A Few Thoughts on Dylan’s Big Day

ASSOCIATED PRESS

After not getting nearly as much sleep as I needed last night, the first thing I saw when I woke up was an alert on my cell phone that Bob Dylan had won the Nobel Prize. I was surprised, enlivened, filled with happiness and a sense of the possible. This was in stark contrast to almost everything I see in front of us today with the on-going trauma of Trumpism.

Of course, not everyone will feel just this way or this way at all. I’m a fan and more than a fan. Dylan’s music has woven its way through the story of my own life, through childhood immersion through parents and parents’ friends to obsession as a teenager and young adult to periods of slacked attention and then renewed and deepened connection in my forties when I realized that an entirely new phase of Dylan’s music had emerged in the decade and more since I’d fallen out of touch.

Here’s one nugget that I like. It’s Barack Obama being interviewed in Rolling Stone talking about Dylan’s performance at the White House in February 2010 where he performed a recognizable but re-candenced version of the Times They Are A Changin’.

Here’s what I love about Dylan: He was exactly as you’d expect he would be. He wouldn’t come to the rehearsal; usually, all these guys are practicing before the set in the evening. He didn’t want to take a picture with me; usually all the talent is dying to take a picture with me and Michelle before the show, but he didn’t show up to that. He came in and played “The Times They Are A-Changin’.” A beautiful rendition. The guy is so steeped in this stuff that he can just come up with some new arrangement, and the song sounds completely different. Finishes the song, steps off the stage — I’m sitting right in the front row — comes up, shakes my hand, sort of tips his head, gives me just a little grin, and then leaves. And that was it — then he left. That was our only interaction with him. And I thought: That’s how you want Bob Dylan, right? You don’t want him to be all cheesin’ and grinnin’ with you. You want him to be a little skeptical about the whole enterprise. So that was a real treat.

These are both important people to me. This is how I’d prefer both of them be.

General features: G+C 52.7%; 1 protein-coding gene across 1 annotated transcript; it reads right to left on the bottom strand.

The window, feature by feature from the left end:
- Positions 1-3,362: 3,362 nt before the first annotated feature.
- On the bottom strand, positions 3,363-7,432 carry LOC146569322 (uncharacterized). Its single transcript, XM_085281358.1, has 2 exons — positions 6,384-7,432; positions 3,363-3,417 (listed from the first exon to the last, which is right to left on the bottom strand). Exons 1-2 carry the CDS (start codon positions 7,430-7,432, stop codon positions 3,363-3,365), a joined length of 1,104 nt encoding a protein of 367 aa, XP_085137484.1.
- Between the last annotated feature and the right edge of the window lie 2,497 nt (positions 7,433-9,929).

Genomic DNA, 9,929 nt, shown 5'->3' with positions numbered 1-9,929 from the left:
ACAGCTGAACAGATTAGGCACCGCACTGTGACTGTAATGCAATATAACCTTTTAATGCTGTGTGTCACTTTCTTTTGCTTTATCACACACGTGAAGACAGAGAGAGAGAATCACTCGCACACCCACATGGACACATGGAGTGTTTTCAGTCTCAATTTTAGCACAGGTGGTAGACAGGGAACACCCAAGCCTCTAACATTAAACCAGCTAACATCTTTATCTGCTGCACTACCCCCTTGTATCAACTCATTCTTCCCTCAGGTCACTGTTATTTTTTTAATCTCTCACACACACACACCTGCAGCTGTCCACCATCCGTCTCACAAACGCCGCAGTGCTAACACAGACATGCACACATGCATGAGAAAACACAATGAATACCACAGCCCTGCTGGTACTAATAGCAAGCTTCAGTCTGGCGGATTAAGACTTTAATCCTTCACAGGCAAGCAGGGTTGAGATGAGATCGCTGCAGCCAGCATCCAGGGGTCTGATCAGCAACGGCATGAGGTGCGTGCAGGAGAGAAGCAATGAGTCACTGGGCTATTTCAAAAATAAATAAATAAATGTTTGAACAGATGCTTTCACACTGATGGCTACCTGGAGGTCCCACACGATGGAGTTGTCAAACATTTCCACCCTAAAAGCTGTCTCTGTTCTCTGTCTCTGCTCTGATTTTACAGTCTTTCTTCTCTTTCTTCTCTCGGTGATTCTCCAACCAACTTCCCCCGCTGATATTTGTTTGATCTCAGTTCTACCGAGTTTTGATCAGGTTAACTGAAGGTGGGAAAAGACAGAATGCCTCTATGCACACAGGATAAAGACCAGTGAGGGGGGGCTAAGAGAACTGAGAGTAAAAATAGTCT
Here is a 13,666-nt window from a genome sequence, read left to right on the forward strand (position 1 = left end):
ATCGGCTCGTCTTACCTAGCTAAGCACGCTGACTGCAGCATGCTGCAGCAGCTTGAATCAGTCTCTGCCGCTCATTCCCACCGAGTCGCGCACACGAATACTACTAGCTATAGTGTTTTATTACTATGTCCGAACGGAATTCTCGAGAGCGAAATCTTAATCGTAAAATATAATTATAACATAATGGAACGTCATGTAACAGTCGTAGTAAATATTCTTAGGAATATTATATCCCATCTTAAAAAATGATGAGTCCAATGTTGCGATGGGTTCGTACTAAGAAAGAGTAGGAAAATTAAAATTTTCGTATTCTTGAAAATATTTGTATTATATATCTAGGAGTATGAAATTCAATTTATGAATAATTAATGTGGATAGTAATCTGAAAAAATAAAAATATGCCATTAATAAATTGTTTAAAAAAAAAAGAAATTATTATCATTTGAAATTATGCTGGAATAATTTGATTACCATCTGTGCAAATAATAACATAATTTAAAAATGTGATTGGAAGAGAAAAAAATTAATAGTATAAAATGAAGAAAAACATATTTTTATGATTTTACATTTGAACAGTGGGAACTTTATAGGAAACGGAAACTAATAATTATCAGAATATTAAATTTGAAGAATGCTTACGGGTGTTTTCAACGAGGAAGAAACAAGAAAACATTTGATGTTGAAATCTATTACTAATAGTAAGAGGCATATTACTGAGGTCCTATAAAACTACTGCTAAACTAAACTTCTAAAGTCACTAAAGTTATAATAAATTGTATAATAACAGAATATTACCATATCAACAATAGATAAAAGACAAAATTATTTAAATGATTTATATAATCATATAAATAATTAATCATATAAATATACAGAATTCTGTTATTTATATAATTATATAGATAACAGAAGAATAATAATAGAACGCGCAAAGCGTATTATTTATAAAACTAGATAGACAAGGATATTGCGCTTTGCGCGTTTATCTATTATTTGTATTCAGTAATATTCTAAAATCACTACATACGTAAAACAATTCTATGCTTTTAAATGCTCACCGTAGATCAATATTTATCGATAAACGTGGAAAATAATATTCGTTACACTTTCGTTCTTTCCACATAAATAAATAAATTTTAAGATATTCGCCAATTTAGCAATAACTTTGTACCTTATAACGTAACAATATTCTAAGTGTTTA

I don’t have a lot of time for songs like ‘Times’, though this was a refreshing version – not because they aren’t great but because they’re too great. Or to put it differently, their fame and renown have run them through so many times as to beat out of them any sense of newness and mystery, at least for me.

That he not busy being born is busy dying

This morning I was thinking of lesser known songs from what is considered one of his more fallow periods …

They say that patriotism is the last refuge
To which a scoundrel clings
Steal a little and they throw you in jail
Steal a lot and they make you king

Or …

Oh, man is opposed to fair play
He wants it all and he wants it his way

Or just this …

Well my ship’s been split to splinters and it’s sinkin’ fast
I’m drownin’ in the poison, got no future, got no past
But my heart is not weary, it’s light and it’s free
I’ve got nothin’ but affection for all those who’ve sailed with me

Or in a different vein …

Can they imagine the darkness that will fall from on high
When men will beg God to kill them and they won’t be able to die?

I have always thought the three albums Dylan released under the sway of Christianity are some of his most underrated, least explored, simply because for many of his listeners they’re just too inaccessible and alien.

Then there’s the late rebirth …

I was born here and I’ll die here against my will
I know it looks like I’m moving, but I’m standing still
Every nerve in my body is so vacant and numb
I can’t even remember what it was I came here to get away from
Don’t even hear a murmur of a prayer
It’s not dark yet, but it’s getting there

Or

Thunder on the mountain rolling to the ground
Gonna get up in the morning walk the hard road down
Some sweet day I’ll stand beside my king
I wouldn’t betray your love or any other thing

Dylan’s lyrics are often surreal and alien, oracular and arresting. Yet his music is deeply American, mining musical traditions that emerge up out of soil and for the most part only half appear in the elite understanding of the American past. This is the America I know: a Jewish kid from the frozen northern borderlands of United States making music in, building from the traditions of Southern blacks and Southern whites. Trumpism has deep American roots as well. We can’t write it out of who we are. But this other America is the one I know, aspire to be some minor part of.

I don’t have any particular thoughts on the Nobel other than that it is the Nobel and it just amounts to a kind of affirmation. On any other day this is all I would be thinking about. But today or yesterday and probably tomorrow, it grounds me in who I am and what kind of America I want to be part of.